Employers added 162,000 workers in July, and the U.S. unemployment rate slipped to 7.4 percent, the lowest level since December 2008, the Labor Department said Friday.
But while the number of jobs did increase, the hiring pace was slower than in the spring, marking a setback for unemployed Americans who had hoped for a better summer.
"The labor market begins the second half of 2013 with a fizzle," economist Heidi Shierholz, with the Economic Policy Institute, says in her analysis of the data. "At this rate, it would take six years to ... get back to health in the labor market."
Over the past year, the economy has added an average of 189,000 jobs per month. As jobs have grown, the jobless rate has dropped from 8.2 percent one year ago. In June, the rate was 7.6 percent.
To some extent, the falling unemployment rate also reflects a workforce that is shrinking as baby boomers retire and young people stay in college longer. Also, some people are staying home with children or elderly parents, and millions have stopped applying for jobs because they think it's hopeless. When fewer people seek work, then the unemployment rate looks smaller.
Another labor market measure that has been getting smaller is paychecks. The July report showed average hourly earnings slipped by 2 cents to $23.98. Over the past year, hourly earnings have risen only 1.9 percent. That's about the same rate of increase as consumer prices.
"After inflation, that's like no growth at all," says economist Patrick Newport, of IHS Global Insight.
Workers' wages "are basically staying put," Newport says. Income stagnation over a long period is not typical for this country. "Normally, your living standards are rising — you are living better than your parents did."
The stagnation is especially apparent for minimum wage workers. Congress last raised the federal wage floor in July 2009 — up to $7.25 an hour. After adjusting for inflation, that wage now provides about 20 percent less purchasing power than it did in 1968, according to the Economic Policy Institute, which advocates for low-income workers.
Newport says the reason for the wage freeze is clear: With 11.5 million people still seeking work, employers can readily find replacements for those who demand more pay.
"We still haven't recovered the jobs lost in the recession," he says. "It's a really bad labor market."
How bad? In the summer of 2007 — before the recession began — the unemployment rate was running at about 4.6 percent, compared with this summer's average of 7.5 percent.
Among those frustrated by low wages are many fast-food workers. In recent weeks, workers in several cities, including New York, St. Louis, Milwaukee, Chicago, Detroit and Kansas City, have held protests at McDonald's, Taco Bell, Popeye's and other similar restaurants. They have been demanding $15 an hour, far more than the typical fast-food pay of about $9 an hour.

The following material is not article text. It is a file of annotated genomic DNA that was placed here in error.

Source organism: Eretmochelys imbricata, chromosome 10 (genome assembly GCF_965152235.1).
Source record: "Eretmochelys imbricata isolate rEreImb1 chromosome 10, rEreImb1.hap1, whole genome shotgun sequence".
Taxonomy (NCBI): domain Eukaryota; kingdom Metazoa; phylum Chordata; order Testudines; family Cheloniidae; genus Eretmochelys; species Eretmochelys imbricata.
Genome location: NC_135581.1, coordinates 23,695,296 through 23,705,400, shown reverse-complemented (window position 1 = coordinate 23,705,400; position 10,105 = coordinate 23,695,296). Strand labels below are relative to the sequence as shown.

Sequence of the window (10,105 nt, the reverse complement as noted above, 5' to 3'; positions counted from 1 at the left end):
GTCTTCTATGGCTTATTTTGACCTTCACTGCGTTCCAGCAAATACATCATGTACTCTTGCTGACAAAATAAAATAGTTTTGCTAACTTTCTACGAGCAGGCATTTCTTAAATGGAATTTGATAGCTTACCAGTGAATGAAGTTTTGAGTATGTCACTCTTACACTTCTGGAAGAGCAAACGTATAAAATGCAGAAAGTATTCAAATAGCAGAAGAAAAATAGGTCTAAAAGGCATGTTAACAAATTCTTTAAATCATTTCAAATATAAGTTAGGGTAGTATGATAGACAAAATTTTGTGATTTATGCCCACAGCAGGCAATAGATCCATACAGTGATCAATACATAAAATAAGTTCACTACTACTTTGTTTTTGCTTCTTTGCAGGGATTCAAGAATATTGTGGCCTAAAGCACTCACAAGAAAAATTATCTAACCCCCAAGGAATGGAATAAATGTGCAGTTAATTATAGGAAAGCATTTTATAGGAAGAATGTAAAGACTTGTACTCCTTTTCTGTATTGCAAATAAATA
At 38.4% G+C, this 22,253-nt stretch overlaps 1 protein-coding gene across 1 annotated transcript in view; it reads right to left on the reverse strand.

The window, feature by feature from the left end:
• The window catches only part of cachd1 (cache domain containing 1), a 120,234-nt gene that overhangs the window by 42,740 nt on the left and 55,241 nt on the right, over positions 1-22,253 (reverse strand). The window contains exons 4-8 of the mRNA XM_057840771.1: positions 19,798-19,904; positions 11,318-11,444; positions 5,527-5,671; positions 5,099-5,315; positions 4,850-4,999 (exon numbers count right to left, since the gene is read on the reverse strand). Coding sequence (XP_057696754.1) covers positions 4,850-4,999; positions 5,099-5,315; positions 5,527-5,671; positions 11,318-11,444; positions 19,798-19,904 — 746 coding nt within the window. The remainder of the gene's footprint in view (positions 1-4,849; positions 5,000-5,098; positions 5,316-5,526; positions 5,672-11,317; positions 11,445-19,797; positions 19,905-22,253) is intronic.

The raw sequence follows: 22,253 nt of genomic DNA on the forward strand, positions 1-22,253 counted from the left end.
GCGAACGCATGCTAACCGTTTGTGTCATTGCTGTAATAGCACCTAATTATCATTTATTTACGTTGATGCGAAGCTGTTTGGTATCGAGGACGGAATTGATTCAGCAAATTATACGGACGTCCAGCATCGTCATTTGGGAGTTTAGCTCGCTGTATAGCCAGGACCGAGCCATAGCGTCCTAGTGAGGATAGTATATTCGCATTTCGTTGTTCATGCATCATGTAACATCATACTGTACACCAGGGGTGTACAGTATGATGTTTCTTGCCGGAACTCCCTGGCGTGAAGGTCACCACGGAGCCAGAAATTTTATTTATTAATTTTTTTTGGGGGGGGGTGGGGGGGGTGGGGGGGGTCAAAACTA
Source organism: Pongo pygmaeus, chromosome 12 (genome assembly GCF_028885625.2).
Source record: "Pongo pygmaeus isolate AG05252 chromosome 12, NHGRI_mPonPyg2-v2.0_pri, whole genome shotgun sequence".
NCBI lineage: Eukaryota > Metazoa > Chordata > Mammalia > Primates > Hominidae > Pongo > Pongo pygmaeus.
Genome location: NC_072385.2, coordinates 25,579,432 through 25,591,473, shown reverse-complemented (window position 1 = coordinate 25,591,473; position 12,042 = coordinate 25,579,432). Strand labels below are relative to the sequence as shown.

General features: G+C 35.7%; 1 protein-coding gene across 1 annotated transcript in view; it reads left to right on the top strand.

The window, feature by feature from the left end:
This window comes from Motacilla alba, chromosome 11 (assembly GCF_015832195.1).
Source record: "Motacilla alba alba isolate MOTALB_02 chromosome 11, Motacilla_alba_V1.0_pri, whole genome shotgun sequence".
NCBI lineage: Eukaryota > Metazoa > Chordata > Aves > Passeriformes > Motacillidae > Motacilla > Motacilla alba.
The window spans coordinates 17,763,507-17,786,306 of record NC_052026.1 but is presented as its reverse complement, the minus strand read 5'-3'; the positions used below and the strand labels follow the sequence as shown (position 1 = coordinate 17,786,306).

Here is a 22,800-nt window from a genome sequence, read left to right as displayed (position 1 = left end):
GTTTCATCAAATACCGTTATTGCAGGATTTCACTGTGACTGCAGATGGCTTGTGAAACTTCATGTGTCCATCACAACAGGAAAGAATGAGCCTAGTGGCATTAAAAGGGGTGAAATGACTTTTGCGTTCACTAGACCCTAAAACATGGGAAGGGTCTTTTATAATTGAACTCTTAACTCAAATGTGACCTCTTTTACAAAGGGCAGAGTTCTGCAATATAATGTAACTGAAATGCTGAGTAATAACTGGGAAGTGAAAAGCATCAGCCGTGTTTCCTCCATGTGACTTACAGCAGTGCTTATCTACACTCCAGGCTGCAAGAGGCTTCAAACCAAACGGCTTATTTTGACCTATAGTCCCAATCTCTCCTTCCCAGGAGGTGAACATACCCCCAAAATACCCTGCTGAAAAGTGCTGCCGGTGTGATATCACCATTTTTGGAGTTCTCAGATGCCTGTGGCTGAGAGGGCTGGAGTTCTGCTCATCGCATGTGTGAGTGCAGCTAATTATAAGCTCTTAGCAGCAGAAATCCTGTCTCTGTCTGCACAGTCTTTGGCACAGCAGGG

Their wage-hike campaign has been backed by the Service Employees International Union.
Restaurant owners say they can't raise food prices to offset higher wages because too many customers are struggling financially. McDonald's, for example, has seen its earnings lag as customers pinch pennies.
But while the fast-food industry has a surplus of potential workers and weak pricing power, some sectors of the economy, especially those involving energy and computers, are reporting shortages of people with the right skills. Most economists say the skills gap is a big part of the reason that 3.8 million jobs are going unfilled right now.
To get workers into those open positions, employers are offering hefty paychecks. For example, the National Association of Colleges and Employers reported this spring that students graduating with petroleum engineering degrees are commanding starting salaries of $93,500. Computer engineers start out at $71,700.
"People who are highly educated are being well compensated, and those who don't have a college education are falling behind," Newport says.
Political leaders are divided on how to get out of the wage-freeze trap for unskilled workers. The White House wants employers to boost wages.
"When middle-class families have less to spend, guess what, businesses have fewer consumers," President Obama said last week at Knox College in Galesburg, Ill.
But conservatives say that when fast-food restaurants and discount stores can contain compensation costs, they can afford to help the economy by providing foods and goods at low prices.
Also, restaurant owners say low wages allow them to hire more people. In the July jobs report, the sector involving food services and drinking places did show good growth, adding 38,000 jobs for the month, or 381,000 over the past year.
"A starting-wage increase will reduce hiring, weaken business growth and reduce opportunities for job seekers and employees at the margin of the workforce," Dawn Sweeney, CEO of the National Restaurant Association, said in a statement about efforts to raise the minimum wage.